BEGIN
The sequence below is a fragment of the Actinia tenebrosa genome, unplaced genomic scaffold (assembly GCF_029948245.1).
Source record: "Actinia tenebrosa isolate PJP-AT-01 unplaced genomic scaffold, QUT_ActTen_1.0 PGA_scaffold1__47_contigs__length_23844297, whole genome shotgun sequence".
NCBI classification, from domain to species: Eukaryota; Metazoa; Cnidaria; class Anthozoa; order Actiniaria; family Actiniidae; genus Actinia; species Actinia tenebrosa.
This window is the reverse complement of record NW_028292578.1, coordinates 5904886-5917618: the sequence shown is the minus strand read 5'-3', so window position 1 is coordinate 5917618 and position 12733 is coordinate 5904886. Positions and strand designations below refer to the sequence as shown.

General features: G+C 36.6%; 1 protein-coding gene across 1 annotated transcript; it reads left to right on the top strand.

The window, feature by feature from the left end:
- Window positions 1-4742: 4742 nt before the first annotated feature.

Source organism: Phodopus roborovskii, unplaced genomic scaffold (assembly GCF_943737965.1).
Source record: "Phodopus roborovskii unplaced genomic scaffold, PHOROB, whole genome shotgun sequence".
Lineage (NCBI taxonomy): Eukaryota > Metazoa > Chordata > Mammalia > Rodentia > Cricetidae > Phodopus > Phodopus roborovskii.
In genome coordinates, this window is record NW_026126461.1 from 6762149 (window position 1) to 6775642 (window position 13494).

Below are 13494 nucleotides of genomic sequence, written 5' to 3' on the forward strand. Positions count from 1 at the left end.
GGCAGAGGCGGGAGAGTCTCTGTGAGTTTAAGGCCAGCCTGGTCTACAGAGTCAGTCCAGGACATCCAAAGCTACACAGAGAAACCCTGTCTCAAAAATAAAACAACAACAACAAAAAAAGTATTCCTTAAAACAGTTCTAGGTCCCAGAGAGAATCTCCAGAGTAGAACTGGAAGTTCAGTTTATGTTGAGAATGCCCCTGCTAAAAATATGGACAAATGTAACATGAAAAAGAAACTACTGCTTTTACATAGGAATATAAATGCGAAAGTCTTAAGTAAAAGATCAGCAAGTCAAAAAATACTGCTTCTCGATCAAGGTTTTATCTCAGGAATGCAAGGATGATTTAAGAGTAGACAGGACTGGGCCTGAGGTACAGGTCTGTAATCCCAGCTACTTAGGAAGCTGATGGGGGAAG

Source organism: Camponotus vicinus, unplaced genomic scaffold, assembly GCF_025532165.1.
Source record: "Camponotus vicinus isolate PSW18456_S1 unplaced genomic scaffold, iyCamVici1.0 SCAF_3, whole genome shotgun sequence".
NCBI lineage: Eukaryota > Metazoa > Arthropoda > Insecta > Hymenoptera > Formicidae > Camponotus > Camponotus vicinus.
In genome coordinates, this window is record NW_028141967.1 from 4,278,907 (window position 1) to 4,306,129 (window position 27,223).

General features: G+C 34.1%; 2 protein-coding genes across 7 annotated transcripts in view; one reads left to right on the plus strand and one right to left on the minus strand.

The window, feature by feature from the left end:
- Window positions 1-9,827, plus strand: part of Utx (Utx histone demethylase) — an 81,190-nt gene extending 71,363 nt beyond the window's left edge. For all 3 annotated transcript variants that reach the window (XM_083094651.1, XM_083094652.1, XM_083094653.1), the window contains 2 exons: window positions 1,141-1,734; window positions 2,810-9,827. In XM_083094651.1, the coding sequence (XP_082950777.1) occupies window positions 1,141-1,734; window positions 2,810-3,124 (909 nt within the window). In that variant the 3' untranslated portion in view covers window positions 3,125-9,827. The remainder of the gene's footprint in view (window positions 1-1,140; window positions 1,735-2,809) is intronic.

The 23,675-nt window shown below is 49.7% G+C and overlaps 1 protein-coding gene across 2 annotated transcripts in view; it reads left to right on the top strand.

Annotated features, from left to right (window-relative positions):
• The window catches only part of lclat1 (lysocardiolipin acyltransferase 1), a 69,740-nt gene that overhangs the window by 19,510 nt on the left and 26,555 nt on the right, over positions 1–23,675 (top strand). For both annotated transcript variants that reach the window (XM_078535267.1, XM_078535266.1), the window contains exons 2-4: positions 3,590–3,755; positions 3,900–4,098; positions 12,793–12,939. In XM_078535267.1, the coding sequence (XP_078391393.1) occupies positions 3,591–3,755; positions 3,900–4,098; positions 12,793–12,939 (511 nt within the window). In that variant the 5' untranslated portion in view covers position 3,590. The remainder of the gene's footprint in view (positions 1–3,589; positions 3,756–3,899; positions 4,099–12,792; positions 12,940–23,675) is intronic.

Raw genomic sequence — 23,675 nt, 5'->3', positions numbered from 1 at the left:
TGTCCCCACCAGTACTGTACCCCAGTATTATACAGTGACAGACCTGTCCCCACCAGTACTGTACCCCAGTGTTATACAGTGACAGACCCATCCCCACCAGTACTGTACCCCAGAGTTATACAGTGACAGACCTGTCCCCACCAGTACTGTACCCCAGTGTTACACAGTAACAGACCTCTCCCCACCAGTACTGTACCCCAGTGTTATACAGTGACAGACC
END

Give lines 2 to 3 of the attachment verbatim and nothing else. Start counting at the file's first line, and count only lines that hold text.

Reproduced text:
Source record: "Actinia tenebrosa isolate PJP-AT-01 unplaced genomic scaffold, QUT_ActTen_1.0 PGA_scaffold1__47_contigs__length_23844297, whole genome shotgun sequence".
NCBI classification, from domain to species: Eukaryota; Metazoa; Cnidaria; class Anthozoa; order Actiniaria; family Actiniidae; genus Actinia; species Actinia tenebrosa.